BOSTON — Is China's uneasy relationship with internet porn ending?
That question spread quickly on Twitter and across the web this week after word leaked that several popular porn sites were now available in China, the world's largest internet market.
Since late May, 420 million Chinese web users have had access to YouPorn, PornHub, the Chinese site Xingba ("Sex Bar") and others, according to bloggers inside China.
"This has never been done with the [Chinese] internet before," Beijing internet analyst Zhao Jing, who goes by the English name Michael Anti, told the Associated Press.
Smirk if you must. And, yes, porn can feel like an inconsequential topic in a serious and complex world.
But this latest development says a lot about the new China.
It also raises a number of important issues that go far beyond a little laptop titillation.
First, a bit of background. Internet regulation represents a serious digital dilemma for Chinese authorities; namely, how to use the benefits of the internet — openness, efficiency, communication and the like — to promote economic growth, while maintaining political control over Chinese society.
To strike this balance Bejing has created the world's most sophisticated internet police force: 30,000 people who monitor sensitive content like mentions of the spiritutal movement Falun Gong, the 1989 Tiananmen Square crackdown, the Dalai Lama and — until recently it seems — internet porn.
Clearly, these prohibitions haven't slowed internet growth or use in China: 420 million people is more than the entire population of any other country in the world, save India.
But China's digital dilemma can create problems ranging from rocky relations with foreign firms (see the Google back-and-forth episode), to confusing or ineffective policies like last year's Green Dam/Youth Escort software filter that was to be installed on every new computer sold in China. That plan was eventually scrapped amid general relief.
So what's behind this apparent loosening of porn regulations?
Nobody knows for sure as the Chinese government isn't talking. It could be a shift in policy. Or it could be a mistake.
But there's been plenty of speculation on the blogosphere.
"Maybe they are thinking that if internet users have some porn to look at, then they won't pay so much attention to political matters," Anti said.
The biggest political worry would be the Chinese economy, which has shown signs of recent weakness: China's gross domestic product slowed from 11.9 percent to 10.3 percent in the second quarter. Worries remain over the health of its banks. Steel prices in China are falling amid slowing demand. Its property bubble is a constant concern.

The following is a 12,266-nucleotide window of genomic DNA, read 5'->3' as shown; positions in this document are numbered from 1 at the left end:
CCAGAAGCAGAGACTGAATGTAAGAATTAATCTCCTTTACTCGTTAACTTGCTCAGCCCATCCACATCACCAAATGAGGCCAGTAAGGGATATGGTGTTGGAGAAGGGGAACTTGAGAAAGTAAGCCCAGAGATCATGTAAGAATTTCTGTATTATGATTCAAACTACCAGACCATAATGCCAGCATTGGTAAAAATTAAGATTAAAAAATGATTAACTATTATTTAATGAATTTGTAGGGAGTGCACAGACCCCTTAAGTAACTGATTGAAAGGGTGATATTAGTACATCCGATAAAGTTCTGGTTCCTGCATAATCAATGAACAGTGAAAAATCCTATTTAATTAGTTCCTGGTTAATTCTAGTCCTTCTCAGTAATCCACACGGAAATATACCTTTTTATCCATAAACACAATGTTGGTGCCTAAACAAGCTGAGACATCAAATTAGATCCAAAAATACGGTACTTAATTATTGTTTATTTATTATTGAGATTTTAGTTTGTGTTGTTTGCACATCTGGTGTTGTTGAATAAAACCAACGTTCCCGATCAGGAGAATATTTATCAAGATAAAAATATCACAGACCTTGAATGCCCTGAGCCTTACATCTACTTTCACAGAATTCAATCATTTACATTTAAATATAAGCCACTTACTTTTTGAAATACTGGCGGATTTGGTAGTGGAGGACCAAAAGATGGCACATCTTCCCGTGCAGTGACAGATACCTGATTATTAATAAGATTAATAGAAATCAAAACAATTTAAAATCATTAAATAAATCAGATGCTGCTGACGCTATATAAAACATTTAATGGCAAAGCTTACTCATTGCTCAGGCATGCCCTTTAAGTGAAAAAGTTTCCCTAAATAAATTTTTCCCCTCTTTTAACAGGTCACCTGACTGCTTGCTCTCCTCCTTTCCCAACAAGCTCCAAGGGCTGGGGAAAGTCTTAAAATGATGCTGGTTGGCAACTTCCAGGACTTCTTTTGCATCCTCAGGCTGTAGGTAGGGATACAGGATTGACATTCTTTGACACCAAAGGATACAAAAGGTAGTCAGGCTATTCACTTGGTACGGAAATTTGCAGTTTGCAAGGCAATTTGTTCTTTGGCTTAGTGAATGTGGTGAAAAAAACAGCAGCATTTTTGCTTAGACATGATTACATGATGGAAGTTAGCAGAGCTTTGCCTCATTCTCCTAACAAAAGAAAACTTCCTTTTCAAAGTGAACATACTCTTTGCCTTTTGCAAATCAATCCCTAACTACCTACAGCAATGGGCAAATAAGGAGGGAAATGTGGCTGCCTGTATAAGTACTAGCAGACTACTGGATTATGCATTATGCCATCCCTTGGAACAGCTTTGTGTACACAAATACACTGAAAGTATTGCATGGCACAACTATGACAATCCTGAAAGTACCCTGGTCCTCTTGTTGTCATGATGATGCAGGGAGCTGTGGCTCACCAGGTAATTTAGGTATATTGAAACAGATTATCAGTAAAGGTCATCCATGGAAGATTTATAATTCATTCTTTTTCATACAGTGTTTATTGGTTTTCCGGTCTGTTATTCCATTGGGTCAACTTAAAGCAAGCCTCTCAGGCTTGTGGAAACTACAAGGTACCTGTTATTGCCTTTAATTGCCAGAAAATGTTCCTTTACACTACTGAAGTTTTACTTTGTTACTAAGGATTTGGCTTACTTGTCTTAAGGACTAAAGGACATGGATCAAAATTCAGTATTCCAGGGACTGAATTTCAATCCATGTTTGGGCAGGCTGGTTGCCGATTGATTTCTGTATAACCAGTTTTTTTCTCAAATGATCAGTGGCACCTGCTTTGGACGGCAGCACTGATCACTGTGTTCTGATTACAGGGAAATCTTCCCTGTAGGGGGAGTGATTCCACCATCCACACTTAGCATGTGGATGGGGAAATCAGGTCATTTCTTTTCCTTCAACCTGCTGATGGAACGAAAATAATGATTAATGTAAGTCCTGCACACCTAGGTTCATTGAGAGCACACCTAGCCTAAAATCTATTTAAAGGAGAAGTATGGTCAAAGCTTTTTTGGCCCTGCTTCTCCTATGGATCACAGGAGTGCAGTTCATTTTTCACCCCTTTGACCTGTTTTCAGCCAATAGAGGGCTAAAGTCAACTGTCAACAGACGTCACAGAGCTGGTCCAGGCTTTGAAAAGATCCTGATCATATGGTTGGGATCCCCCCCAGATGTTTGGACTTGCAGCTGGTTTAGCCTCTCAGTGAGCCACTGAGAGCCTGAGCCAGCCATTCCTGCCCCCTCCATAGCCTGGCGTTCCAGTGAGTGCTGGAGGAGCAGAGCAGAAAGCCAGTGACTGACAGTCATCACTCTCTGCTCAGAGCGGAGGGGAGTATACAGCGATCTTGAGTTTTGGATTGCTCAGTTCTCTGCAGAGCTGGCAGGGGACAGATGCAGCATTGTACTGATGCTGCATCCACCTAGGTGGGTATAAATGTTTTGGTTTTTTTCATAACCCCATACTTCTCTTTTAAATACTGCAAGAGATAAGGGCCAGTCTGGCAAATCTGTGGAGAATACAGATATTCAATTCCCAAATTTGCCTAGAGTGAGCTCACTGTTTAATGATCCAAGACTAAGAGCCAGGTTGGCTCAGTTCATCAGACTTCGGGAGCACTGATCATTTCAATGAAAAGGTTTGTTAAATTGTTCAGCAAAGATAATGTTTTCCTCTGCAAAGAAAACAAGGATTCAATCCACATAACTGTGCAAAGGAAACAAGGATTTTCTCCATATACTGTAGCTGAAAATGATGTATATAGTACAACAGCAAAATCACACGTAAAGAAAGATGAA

So the argument that internet porn is being used to channel attention from potential economic and political problems is an intriguing one.
After all, porn has become the new opiate of the masses — from the United States, to Brazil, Pakistan and, yes, China (a survey released this week ranked those four countries as the biggest consumers of the stuff).
From the perspective of a nervous regime that might be concerned about its unhappy masses, internet porn represents a solitary distraction that doesn't threaten the current political structure.
A more plausible explanation, though, may be societal change. As China modernizes, attitudes about sex are quickly evolving. The emergence of a middle class has created a sexual revolution in the country. This is particularly true among its younger citizens, who make up a majority of internet users.
According to the China Daily, the country now has an estimated 200,000 sex shops that generate nearly $1.5 billion in annual sales. Beijing, Shanghai and other cities have developed thriving gay and lesbian scenes. Meanwhile, a Fudan University poll in June showed that 70 percent of Shanghai university graduates think one-night stands aren't immoral. More than half said they could understand if a girl became a rich man's lover, according to the People's Daily. Those are big changes from the attitudes of their pre-economic reform parents.
Seen in this context, the opening of porn sites in China shouldn't come as a surprise.
It could instead be a mature, reasoned and measured government response to China's rapidly changing social, economic and political situation. And a much welcome one.
As Mao once said: "Learn from the masses. Then teach them."
That Chinese saying may end up being true for porn, too.